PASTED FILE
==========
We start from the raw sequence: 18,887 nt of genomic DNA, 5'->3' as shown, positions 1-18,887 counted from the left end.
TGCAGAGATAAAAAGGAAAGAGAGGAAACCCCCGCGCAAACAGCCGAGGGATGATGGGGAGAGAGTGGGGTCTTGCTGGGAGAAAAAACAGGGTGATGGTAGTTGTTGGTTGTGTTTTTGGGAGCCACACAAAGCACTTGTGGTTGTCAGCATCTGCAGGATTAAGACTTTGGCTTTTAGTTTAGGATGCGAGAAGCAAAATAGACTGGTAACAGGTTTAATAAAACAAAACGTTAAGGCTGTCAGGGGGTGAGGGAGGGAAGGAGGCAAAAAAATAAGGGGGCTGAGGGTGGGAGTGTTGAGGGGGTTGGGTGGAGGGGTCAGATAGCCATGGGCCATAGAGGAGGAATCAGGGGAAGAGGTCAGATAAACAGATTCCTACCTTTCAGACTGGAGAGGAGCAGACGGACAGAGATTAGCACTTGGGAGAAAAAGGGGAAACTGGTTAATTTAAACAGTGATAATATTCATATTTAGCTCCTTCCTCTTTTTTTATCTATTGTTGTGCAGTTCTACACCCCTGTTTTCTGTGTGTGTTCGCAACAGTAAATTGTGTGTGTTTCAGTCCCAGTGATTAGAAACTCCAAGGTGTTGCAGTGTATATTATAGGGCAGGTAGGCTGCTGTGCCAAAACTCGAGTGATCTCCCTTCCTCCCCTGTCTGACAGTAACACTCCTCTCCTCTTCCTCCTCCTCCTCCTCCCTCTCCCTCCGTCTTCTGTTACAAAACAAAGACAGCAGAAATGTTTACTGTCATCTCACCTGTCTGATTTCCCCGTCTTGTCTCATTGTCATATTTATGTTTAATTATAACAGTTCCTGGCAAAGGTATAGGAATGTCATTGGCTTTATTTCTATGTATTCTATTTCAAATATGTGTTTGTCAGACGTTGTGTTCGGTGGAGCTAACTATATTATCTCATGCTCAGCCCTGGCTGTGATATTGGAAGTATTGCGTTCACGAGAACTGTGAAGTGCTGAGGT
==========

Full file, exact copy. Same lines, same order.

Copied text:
We start from the raw sequence: 18,887 nt of genomic DNA, 5'->3' as shown, positions 1-18,887 counted from the left end.
TGCAGAGATAAAAAGGAAAGAGAGGAAACCCCCGCGCAAACAGCCGAGGGATGATGGGGAGAGAGTGGGGTCTTGCTGGGAGAAAAAACAGGGTGATGGTAGTTGTTGGTTGTGTTTTTGGGAGCCACACAAAGCACTTGTGGTTGTCAGCATCTGCAGGATTAAGACTTTGGCTTTTAGTTTAGGATGCGAGAAGCAAAATAGACTGGTAACAGGTTTAATAAAACAAAACGTTAAGGCTGTCAGGGGGTGAGGGAGGGAAGGAGGCAAAAAAATAAGGGGGCTGAGGGTGGGAGTGTTGAGGGGGTTGGGTGGAGGGGTCAGATAGCCATGGGCCATAGAGGAGGAATCAGGGGAAGAGGTCAGATAAACAGATTCCTACCTTTCAGACTGGAGAGGAGCAGACGGACAGAGATTAGCACTTGGGAGAAAAAGGGGAAACTGGTTAATTTAAACAGTGATAATATTCATATTTAGCTCCTTCCTCTTTTTTTATCTATTGTTGTGCAGTTCTACACCCCTGTTTTCTGTGTGTGTTCGCAACAGTAAATTGTGTGTGTTTCAGTCCCAGTGATTAGAAACTCCAAGGTGTTGCAGTGTATATTATAGGGCAGGTAGGCTGCTGTGCCAAAACTCGAGTGATCTCCCTTCCTCCCCTGTCTGACAGTAACACTCCTCTCCTCTTCCTCCTCCTCCTCCTCCCTCTCCCTCCGTCTTCTGTTACAAAACAAAGACAGCAGAAATGTTTACTGTCATCTCACCTGTCTGATTTCCCCGTCTTGTCTCATTGTCATATTTATGTTTAATTATAACAGTTCCTGGCAAAGGTATAGGAATGTCATTGGCTTTATTTCTATGTATTCTATTTCAAATATGTGTTTGTCAGACGTTGTGTTCGGTGGAGCTAACTATATTATCTCATGCTCAGCCCTGGCTGTGATATTGGAAGTATTGCGTTCACGAGAACTGTGAAGTGCTGAGGT